The observer effect in accounting

by Chicago Booth

3rd December 2015

In physics, the observer effect describes how the act of measurement changes what’s being measured. An electron can’t be detected without interacting with a photon, yet that interaction changes the path of the electron.

Similarly, in accounting, previous research suggests that the way we measure and report companies’ business transactions significantly changes those companies’ strategies, write Chandra Kanodia of the University of Minnesota and Chicago Booth’s Haresh Sapra. One consequence, they argue, is that accounting disclosures that incrementally inform investors may not necessarily help companies make better decisions in allocating resources.

The researchers synthesize the methodology of recent “real effects” studies. They say that accounting standard-setters should question the popular belief that accounting provides information on an objective reality, independent of accounting measurements and disclosure. Also, they argue that researchers and policy-
makers should shift away from seeking correlations between increased disclosure and improved security returns, and instead focus on the “identification and empirical detection of real effects.”

In the traditional view, corporate managers make decisions based solely on the information they possess. Better information means the managers make better decisions, and shareholders get a higher payoff. But this one-way model doesn’t incorporate how an awareness of shareholders’ desire for larger returns affects managers’ choices. Managers’ decisions “must necessarily be affected by the information in the capital market,” the researchers write.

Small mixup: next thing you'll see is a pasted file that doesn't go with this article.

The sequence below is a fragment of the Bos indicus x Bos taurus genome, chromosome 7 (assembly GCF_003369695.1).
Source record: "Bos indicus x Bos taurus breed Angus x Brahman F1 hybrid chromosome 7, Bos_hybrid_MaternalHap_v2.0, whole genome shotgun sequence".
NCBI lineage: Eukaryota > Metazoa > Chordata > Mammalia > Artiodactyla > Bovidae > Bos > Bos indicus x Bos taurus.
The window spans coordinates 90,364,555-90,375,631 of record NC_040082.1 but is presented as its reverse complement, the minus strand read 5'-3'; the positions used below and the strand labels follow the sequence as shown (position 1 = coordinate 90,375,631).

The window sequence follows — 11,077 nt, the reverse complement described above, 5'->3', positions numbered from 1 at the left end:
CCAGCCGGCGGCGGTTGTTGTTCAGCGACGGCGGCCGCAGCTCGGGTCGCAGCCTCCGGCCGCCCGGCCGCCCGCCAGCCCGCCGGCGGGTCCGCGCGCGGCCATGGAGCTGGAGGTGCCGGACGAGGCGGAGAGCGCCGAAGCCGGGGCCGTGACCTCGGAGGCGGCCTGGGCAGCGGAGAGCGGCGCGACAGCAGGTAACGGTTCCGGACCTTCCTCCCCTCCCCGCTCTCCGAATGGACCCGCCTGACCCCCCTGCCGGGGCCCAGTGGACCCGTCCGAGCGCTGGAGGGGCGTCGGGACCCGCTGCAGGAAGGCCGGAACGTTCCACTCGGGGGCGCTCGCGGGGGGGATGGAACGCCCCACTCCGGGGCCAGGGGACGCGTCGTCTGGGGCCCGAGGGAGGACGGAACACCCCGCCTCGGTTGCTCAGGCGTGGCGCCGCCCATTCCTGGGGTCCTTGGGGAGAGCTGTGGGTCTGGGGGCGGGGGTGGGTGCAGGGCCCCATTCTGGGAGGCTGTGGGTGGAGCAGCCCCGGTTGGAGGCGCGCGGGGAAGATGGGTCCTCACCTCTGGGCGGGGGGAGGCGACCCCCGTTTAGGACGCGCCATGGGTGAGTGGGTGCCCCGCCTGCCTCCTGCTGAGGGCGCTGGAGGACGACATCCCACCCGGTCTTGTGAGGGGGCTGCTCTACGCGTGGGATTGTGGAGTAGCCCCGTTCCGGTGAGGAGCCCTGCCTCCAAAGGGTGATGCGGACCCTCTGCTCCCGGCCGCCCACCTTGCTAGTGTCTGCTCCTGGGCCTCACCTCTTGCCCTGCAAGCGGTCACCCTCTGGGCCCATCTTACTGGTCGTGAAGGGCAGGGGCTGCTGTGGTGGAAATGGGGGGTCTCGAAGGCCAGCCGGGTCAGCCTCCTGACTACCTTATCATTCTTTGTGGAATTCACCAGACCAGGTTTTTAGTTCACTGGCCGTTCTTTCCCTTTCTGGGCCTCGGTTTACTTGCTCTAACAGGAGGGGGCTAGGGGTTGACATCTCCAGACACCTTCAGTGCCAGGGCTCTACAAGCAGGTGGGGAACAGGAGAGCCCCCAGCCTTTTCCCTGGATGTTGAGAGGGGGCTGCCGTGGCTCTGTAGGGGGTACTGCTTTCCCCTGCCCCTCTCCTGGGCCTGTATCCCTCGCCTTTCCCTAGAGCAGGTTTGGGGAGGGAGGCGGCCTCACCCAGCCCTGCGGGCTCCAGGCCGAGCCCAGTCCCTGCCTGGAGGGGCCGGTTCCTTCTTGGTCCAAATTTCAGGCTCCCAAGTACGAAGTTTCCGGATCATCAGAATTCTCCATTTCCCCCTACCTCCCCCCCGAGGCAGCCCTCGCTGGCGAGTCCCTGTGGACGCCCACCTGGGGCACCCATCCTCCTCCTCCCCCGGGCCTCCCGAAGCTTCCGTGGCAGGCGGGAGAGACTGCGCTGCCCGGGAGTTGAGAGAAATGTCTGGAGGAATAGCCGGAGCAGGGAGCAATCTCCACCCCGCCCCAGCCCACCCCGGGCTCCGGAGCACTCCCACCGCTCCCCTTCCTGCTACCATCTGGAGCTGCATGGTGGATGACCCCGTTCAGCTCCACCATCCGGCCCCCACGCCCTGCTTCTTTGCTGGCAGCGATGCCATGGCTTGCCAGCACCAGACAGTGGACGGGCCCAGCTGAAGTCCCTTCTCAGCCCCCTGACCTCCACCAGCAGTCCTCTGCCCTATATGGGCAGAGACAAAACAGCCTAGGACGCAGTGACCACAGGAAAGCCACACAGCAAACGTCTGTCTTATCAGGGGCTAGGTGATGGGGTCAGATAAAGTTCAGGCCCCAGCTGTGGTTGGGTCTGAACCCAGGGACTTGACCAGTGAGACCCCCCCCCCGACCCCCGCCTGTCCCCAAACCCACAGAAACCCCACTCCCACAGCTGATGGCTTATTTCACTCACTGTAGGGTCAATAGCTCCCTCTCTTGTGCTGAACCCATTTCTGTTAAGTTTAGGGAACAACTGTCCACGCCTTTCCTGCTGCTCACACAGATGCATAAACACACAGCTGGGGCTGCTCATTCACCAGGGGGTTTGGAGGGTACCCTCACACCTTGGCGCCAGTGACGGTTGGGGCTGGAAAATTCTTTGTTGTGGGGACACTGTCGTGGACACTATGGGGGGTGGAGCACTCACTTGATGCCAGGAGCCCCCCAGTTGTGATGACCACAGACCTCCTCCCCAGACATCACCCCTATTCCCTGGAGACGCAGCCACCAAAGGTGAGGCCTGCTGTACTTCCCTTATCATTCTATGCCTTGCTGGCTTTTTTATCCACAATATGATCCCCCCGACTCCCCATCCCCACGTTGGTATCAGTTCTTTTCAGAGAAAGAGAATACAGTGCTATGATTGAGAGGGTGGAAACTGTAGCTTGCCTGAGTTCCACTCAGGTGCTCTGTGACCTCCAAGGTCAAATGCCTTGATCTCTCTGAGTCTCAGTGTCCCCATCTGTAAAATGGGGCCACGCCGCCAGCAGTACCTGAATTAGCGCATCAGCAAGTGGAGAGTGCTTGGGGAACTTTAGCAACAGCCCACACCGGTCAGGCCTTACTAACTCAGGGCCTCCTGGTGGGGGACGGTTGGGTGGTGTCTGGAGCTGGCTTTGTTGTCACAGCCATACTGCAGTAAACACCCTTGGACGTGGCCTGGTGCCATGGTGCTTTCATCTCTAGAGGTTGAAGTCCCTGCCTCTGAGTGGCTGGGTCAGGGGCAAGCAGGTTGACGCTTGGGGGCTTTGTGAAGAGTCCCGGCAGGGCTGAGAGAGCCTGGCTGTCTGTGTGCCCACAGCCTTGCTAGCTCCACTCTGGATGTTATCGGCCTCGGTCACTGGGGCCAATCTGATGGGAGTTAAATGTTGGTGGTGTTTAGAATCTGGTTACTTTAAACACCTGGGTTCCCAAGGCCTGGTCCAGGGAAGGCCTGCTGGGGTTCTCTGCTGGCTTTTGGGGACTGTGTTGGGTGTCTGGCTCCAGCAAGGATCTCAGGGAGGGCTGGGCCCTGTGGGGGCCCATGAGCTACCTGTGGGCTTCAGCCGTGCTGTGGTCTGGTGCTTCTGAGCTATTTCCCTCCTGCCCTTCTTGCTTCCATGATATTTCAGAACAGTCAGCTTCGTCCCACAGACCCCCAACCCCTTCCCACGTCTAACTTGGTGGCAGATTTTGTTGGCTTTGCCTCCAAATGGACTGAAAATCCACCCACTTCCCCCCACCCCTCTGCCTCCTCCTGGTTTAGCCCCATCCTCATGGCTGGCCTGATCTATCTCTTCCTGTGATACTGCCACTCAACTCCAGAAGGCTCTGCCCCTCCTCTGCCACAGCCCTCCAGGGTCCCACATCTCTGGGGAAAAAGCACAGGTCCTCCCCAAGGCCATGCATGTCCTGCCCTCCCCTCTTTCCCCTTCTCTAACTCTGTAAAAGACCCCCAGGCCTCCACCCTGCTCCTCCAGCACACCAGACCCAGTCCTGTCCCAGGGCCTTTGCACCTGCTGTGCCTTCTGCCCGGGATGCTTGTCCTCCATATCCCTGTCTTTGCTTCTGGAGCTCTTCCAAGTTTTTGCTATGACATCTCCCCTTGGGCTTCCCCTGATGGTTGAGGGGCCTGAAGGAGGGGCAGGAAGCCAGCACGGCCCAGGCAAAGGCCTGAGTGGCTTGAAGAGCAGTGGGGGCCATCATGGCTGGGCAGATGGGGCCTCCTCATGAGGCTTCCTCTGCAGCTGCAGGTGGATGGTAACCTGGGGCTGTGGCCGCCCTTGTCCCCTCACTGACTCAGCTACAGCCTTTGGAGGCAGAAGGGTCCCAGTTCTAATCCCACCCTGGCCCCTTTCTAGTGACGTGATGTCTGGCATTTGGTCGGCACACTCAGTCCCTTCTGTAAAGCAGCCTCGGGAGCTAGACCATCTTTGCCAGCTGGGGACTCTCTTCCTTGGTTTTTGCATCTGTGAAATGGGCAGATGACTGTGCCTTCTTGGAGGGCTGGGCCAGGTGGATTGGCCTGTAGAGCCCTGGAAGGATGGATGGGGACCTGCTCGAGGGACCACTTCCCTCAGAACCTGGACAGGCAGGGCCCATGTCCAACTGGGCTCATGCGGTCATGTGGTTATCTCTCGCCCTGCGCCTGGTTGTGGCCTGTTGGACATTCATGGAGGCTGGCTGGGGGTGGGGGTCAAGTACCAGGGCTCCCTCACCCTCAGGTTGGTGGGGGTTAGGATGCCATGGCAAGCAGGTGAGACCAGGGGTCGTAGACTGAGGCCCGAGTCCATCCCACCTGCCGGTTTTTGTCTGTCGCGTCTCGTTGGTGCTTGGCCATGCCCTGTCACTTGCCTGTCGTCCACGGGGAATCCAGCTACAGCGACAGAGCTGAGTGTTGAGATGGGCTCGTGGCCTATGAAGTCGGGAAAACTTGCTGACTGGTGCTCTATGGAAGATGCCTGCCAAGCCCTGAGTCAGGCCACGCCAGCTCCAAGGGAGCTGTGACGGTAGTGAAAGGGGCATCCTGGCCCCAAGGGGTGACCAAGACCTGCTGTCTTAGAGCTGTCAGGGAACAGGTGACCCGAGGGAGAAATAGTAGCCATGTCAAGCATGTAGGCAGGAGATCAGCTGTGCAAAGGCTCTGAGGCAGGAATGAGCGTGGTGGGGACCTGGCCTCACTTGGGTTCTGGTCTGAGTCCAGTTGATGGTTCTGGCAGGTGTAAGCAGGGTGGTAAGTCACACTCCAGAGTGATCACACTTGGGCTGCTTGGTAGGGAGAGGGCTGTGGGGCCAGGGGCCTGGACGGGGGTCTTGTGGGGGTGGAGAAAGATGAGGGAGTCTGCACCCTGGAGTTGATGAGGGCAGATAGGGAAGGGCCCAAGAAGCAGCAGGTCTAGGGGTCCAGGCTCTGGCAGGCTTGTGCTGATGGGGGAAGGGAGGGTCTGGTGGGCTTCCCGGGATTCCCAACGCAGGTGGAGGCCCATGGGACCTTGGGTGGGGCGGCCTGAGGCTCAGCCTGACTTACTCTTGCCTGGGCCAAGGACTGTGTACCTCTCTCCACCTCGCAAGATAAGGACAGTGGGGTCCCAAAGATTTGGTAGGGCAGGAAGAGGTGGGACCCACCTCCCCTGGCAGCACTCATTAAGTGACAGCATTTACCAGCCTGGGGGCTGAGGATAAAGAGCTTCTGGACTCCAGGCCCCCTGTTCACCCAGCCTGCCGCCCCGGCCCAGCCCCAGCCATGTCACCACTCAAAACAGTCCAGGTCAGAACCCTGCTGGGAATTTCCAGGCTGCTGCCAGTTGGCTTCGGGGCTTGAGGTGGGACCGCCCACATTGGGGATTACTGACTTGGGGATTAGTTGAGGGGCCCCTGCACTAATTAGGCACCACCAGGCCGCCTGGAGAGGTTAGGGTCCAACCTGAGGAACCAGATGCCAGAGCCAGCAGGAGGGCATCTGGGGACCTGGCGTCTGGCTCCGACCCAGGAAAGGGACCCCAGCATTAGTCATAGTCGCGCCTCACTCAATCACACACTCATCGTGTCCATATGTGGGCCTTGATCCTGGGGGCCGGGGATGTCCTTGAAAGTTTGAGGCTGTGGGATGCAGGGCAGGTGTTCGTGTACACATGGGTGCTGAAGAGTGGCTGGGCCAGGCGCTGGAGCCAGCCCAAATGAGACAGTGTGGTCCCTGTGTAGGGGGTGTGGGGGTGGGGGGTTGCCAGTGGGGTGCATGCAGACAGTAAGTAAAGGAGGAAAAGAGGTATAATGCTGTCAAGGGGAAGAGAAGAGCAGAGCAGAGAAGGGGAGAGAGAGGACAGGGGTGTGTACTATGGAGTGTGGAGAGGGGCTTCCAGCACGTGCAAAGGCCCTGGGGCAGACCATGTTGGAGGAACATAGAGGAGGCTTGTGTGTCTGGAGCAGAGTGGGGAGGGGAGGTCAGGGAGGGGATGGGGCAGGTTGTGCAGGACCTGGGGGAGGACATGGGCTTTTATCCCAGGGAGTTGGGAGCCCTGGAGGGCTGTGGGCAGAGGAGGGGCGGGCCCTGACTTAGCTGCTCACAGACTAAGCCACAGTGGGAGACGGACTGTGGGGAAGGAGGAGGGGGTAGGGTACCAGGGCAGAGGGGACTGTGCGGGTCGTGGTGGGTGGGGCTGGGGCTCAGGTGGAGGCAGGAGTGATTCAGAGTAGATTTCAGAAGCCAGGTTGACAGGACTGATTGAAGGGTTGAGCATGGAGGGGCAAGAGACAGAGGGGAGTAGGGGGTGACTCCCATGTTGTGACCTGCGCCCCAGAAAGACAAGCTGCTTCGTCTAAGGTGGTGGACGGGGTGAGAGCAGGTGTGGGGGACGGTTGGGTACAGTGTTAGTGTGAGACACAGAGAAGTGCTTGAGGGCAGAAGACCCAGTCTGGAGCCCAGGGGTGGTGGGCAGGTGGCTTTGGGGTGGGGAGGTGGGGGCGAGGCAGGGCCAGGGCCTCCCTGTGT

Consider, for example, how accounting disclosures about a company’s expenses can affect shareholders. Currently, investment expenditures are generally recorded on the balance sheet as assets, and are expensed against future revenue through depreciation and amortization. Operating expenses, meanwhile, are matched with current revenue to determine the current-period profit or loss for a firm. But a company’s investment cannot be directly observed by outsiders and, in practice, that investment is difficult to measure. Further, although a firm’s cash outflows are readily visible, those aggregate outflows do not make it clear how much is investment and how much is operating expense. This “measurement noise” affects investors’ views on the company, which in turn influence managers’ decision-making.

Building on previous research, Kanodia and Sapra construct a detailed model of how measurement noise affects firms’ investment choices. The authors note that when accruals are particularly noisy, cash flow can be more informative to investors. Conversely, accrual accounting can be more informative when cash flows are noisy. The implication is that cash flow and accounting income will be used to update investor assessments of the firms’ future cash flows, the researchers add, noting that this claim is consistent with previous findings. This is significant, since research implies that the market’s feedback about performance influences firms’ investment strategies.

Kanodia and Sapra note that market inferences based on a firm’s earnings report tend to have a beneficial effect on the firm’s investment, while market inferences based on a firm’s net cash flow detract from investment efficiency. So when investment is measured more accurately, the firm’s investment is likely to
be better.

The researchers aren’t about to throw accounting standards overboard, but they believe that for stewardship purposes, measurement and reporting systems are best left to the discretion of corporate boards.

Work cited

Chandra Kanodia and Haresh Sapra, “A Real Effects Perspective to Accounting Measurement: Implications and Insights for Future Research,” Working paper, March 2015.


This article originally appeared in Capital Ideas, a publication of the University of Chicago (